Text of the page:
December 12th, 2008

To you, no to you

A few years back I was single-crewed on nights, working my usual area. This wasn’t unusual. We had to rely on backup from one of 3 or 4 other police stations.

I got a call to an RTC on the border of our force & the one next door. When I got there, an ambo crew were already on scene. It was an injury RTC, a girl was in the ambo & another was being treated in the car. There was nothing unusual except that the ambo crew were really anti. Any questions I asked were met with terse, unhelpful replies & within a few minutes it was clear that a) I wasn’t welcome and b) I wasn’t going to get any assistance.

I was so surprised at the attitude of the crew, as I generally had a good relationship with the local ambo crews & knew them by first name in many cases, that I went back to the nick to try to find out what was wrong. After a while, I rang the ambo station to speak with the paramedic who had been so rude to tell him that I wasn’t very happy with the way he spoke to me and to ask why he was like that. (I didn’t feel it appropriate to do so in front of his patients at the time).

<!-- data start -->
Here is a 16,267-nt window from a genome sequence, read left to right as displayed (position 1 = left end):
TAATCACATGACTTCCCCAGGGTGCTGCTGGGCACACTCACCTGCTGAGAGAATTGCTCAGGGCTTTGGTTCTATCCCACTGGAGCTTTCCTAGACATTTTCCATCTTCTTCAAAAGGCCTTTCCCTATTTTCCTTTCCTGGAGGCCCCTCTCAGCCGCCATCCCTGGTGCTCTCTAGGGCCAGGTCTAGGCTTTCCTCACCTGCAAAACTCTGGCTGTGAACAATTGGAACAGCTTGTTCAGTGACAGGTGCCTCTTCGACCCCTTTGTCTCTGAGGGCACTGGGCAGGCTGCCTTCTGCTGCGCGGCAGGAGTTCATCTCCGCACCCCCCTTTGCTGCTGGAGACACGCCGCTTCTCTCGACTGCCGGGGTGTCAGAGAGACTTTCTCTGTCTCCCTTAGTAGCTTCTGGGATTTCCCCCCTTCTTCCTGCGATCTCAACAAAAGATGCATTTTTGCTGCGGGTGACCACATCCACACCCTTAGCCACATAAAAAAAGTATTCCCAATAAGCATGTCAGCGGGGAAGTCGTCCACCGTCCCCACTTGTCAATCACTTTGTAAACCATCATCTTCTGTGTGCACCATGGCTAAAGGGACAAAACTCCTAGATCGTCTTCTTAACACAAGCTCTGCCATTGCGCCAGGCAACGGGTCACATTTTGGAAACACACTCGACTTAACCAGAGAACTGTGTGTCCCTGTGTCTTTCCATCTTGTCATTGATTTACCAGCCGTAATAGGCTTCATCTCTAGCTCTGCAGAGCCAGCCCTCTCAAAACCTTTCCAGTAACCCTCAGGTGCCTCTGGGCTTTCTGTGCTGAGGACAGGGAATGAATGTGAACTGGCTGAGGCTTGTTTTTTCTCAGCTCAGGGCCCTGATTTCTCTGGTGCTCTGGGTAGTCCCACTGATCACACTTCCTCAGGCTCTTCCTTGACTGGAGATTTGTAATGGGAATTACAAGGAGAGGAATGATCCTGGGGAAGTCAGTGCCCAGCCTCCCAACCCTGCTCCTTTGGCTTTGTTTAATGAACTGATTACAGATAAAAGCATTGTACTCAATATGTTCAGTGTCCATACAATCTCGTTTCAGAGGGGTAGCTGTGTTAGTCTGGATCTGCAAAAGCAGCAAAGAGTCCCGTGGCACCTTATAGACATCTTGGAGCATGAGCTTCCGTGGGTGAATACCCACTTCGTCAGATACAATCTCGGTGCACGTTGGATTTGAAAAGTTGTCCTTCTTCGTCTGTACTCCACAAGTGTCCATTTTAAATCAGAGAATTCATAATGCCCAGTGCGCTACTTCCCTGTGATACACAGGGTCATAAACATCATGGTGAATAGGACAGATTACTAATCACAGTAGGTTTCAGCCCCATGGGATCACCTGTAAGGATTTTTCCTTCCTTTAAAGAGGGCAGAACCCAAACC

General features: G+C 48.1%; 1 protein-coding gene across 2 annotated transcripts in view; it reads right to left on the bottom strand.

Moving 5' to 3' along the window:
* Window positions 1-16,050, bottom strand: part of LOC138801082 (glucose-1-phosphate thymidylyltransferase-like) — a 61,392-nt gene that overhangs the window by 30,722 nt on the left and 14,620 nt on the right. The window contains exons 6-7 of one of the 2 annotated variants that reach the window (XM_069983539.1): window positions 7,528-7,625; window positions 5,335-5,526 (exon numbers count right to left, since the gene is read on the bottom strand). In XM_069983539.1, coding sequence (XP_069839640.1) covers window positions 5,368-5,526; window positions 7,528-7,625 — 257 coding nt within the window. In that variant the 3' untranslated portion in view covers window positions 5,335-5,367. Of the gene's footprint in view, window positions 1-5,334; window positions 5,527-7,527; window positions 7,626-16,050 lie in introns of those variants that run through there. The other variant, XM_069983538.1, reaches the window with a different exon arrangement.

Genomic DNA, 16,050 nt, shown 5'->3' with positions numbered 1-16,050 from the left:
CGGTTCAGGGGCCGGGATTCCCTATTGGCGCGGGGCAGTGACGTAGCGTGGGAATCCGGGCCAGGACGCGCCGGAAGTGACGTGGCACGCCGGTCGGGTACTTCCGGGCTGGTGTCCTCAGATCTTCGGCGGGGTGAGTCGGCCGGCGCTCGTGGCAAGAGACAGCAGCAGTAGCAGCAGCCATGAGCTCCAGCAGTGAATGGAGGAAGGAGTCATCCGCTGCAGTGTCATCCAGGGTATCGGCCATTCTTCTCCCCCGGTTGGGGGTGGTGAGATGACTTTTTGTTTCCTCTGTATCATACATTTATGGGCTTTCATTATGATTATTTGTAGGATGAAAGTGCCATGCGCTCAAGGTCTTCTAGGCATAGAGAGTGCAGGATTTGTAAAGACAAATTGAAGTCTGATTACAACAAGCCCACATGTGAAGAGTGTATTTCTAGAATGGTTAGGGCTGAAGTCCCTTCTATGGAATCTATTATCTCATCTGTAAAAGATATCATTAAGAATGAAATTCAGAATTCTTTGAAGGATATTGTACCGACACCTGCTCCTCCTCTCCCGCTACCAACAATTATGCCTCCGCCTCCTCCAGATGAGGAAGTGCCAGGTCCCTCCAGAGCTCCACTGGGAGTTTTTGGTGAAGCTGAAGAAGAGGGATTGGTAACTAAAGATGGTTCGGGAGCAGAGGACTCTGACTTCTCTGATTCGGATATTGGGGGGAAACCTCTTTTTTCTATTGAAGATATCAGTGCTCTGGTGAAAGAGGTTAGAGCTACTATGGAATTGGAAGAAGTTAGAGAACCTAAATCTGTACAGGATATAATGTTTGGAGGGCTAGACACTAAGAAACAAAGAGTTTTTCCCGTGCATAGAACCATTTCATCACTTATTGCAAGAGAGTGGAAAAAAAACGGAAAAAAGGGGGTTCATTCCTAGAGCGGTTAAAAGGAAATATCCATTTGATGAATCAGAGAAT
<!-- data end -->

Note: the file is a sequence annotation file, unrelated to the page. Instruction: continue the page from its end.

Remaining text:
It was then that I found out that he had been wound up by the goings-on in the background between his control room, our control room & the force next door. Apparently, they had been arguing between themselves as to whose ground it was. As I recall, it was actually in the area of no-man’s land between the borders & each force was saying it was the other’s & declining to send anyone. This had been going on for about half an hour. I, quite innocently, took the full brunt of the paramedic’s ire.

Which historical meanderings brings me round to today’s blog. Ambo crews.

Specifically, ambo crews or possibly control rooms, who decline to attend incidents unless they have police backup.

Apparently, people are dying because ambo crews won’t enter houses until a police officer arrives. This presents a problem if there is either no police officer present or police don’t believe they should attend. The case linked to is about someone who hung themselves and an inquest is currently being fought out between the police who are saying the ambo crew were more concerned for their own welfare than that of the patient and the ambulance staff who are saying police refused to assist them & send officers.

It’s not a healthy position to be, but I expect the blame culture is such that the regular course of action is not to accept any blame & get someone else to take the wrap. Police & Ambulance crews work together on so many occasions and very often need the assistance of each other. It won’t be nice when one or other needs some help & the next person to turn up is one who has been on the wrong end of a previous decision not to assist the other.

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